SA and its standing on the global food security ladder

  • 29 October 2021
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During 2020, South Africa was ranked in the 69th position and before that, in 2019, in the 44th position.

In this opinion piece, Wandile Sihlobo, Chief Economist at the Agricultural Business Chamber of South Africa (Agbiz), shares his views on the topic.

At face value, this decline may be seen as worrying. However, when one looks at the Index scoring's technical position, it becomes clear that South Africa is not doing as badly as the headline ranking suggests. In this case, South Africa's scoring remained unchanged from 2020, following a point drop in 2020 from 2019.

The score came in at 57,8 in 2021, which is the same level as 2020, and down by 1,4 from 2019 in the Global Food Security Index. Relative to 2019, other countries have improved notably, resulting in the seemingly alarming deterioration in South Africa's ranking to the 70th position.

More about the Global Food Security Index

The index comprises of four sub-indexes, namely:

  • food affordability,
  • food availability,
  • food quality and safety, and
  • ·natural resources and resilience.

The affordability and availability have a higher weighting of a combined two thirds (each 32,4%). The affordability sub-index includes a change in average food costs, proportion of a population in poverty and agricultural import tariffs. Meanwhile, the availability sub-index consists of the sufficiency of supply, agricultural infrastructure, volatility in agricultural production, political and social barriers to food, and food loss.

In 2021, South Africa experienced a mild deterioration in the food affordability and availability sub-indexes of 0,7 and 0,1 points, respectively. Meanwhile, the rest of the other sub-indexes improved marginally. In the case of affordability, the major challenge was an overall increase in food prices.

In terms of availability, the deterioration of this sub-index is inconsistent with the realities in South Africa. The 2020/21 production season was the second largest in history in terms of grains and oilseeds. In horticulture, the citrus industry had a record harvest, while other fruits and vegetables experienced a general improvement in output compared with the previous season. In such an environment of abundant output, one wouldn't expect a decline in the "availability" sub-index.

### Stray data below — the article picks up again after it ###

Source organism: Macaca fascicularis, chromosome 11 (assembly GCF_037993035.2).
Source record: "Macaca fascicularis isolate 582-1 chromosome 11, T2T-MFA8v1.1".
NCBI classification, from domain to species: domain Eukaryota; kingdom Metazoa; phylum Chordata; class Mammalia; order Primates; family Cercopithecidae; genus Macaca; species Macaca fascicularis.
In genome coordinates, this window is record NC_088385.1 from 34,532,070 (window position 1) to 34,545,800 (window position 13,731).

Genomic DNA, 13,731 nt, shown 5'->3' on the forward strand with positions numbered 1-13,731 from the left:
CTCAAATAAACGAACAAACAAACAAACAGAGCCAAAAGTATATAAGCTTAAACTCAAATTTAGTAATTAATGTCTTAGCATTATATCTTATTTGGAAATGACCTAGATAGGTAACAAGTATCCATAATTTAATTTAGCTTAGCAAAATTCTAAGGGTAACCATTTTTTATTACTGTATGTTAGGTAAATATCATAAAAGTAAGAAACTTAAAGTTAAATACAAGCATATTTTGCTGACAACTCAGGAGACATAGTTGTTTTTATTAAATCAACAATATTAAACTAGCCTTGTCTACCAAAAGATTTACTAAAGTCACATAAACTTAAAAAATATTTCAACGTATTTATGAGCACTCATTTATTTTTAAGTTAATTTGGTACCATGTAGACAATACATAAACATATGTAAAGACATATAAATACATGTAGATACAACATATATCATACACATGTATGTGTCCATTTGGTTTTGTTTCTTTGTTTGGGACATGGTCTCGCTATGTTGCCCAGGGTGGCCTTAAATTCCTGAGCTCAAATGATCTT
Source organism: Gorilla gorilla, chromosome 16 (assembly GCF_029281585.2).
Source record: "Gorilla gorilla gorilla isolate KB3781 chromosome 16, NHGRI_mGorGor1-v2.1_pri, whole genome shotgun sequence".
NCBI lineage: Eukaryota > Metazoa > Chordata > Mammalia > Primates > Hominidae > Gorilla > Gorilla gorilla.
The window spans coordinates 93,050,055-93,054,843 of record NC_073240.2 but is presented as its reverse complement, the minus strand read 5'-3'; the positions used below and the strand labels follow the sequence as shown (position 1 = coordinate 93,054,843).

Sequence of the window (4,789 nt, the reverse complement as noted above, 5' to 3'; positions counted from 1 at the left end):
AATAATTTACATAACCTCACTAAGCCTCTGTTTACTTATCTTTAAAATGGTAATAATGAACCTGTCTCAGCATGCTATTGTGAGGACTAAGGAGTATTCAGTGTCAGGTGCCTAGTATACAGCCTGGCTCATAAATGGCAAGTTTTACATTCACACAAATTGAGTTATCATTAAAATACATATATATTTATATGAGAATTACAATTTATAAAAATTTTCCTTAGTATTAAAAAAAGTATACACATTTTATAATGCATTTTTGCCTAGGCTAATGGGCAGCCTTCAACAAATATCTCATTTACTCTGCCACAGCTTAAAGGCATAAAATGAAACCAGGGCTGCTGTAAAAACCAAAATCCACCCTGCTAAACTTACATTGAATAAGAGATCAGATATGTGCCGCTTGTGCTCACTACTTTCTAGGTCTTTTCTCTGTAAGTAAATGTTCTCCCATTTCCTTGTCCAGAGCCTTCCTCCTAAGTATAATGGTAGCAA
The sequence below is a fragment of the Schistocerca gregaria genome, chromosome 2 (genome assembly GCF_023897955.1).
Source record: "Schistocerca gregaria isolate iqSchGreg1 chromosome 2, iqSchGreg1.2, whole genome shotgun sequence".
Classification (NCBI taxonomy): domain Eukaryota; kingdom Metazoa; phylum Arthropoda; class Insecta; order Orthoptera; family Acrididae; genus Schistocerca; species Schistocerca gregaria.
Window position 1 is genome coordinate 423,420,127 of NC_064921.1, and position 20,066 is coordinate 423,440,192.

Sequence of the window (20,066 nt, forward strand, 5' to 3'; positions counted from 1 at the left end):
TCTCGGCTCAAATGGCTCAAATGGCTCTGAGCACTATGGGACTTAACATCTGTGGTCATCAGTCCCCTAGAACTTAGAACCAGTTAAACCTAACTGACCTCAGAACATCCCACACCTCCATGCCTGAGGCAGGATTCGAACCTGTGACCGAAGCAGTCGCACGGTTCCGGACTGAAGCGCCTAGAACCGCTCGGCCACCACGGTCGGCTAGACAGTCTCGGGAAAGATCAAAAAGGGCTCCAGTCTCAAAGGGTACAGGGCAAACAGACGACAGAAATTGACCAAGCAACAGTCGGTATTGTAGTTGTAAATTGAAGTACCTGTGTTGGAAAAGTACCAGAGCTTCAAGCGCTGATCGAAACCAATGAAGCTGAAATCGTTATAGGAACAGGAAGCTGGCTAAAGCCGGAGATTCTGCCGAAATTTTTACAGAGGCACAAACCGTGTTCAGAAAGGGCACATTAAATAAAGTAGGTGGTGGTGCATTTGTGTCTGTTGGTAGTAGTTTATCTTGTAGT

Moreover, there is also no major change in South Africa's agricultural infrastructure, political and social barriers to food, and food loss over the past nine months compared to 2020. The only notable glitch in supply chains was during the KwaZulu-Natal and Gauteng unrests and even then, it was short-lived and supply chains adjusted in a matter of days.

The food quality and safety sub-index comprise of nutritional standards, dietary diversity, protein quality and food safety. These are challenging to measure in each country, which again raises concerns about the global ranking of such aspects. South Africa has the products standards regulations that guides food producers and ensures their products meet the required quality.

The natural resources and resilience sub-index focuses on drought, floods, agriculture water risk, forest change, and land degradation, amongst other aspects. These are generally easily observable and there are often public records of them, particularly droughts and floods. South Africa's ranking in this sub-index improved, as there was a generally good agriculture season.

A global phenomenon

The rise in food prices is a global phenomenon and not unique to South Africa.

The dryness in South America, which negatively affected the crops in the 2020/21 production season, combined with growing demand for oilseeds and grains in China and higher shipping costs, are some of the factors that have underpinned global food prices. This, in turn, supported grain prices in South Africa; hence the food price inflation was somewhat elevated in the first eight months of this year. This was a global issue rather than domestic supply constraints.

SA’s standing

South Africa will need to continue improving food security through expansion in agricultural production and job creation in various sectors of the economy. At a technical level, the ideas of expanding agriculture and agro-processing capacity to boost growth and job creation were well established as far back as in the National Development Plan in 2012. They were again highlighted in the 2019 National Treasury paper.

These include expanding agricultural activity in the former homelands and government land, enhancing government-commodity organisations partnerships in extension services, investment in the network industries (water, electricity and road infrastructure), port infrastructure, and state laboratories.

While some interventions are more regulation-focused, and therefore do not require significant capital spending by the government, they still need institutional capacity building. Such regulatory interventions include modernising regulations such as the Fertilizers, Farm Feeds, Seeds and Remedies Act 36 of 1947, which many role players in agriculture continue to express dissatisfaction with.

In terms of regional focus, Limpopo, KwaZulu-Natal and the Eastern Cape, which are amongst the most food-insecure provinces, also have vast tracts of underutilised land. These provinces should be a priority in agricultural development plans. With a commercial focus where conditions permit, agriculture improvement would help job creation and, ultimately, household food security.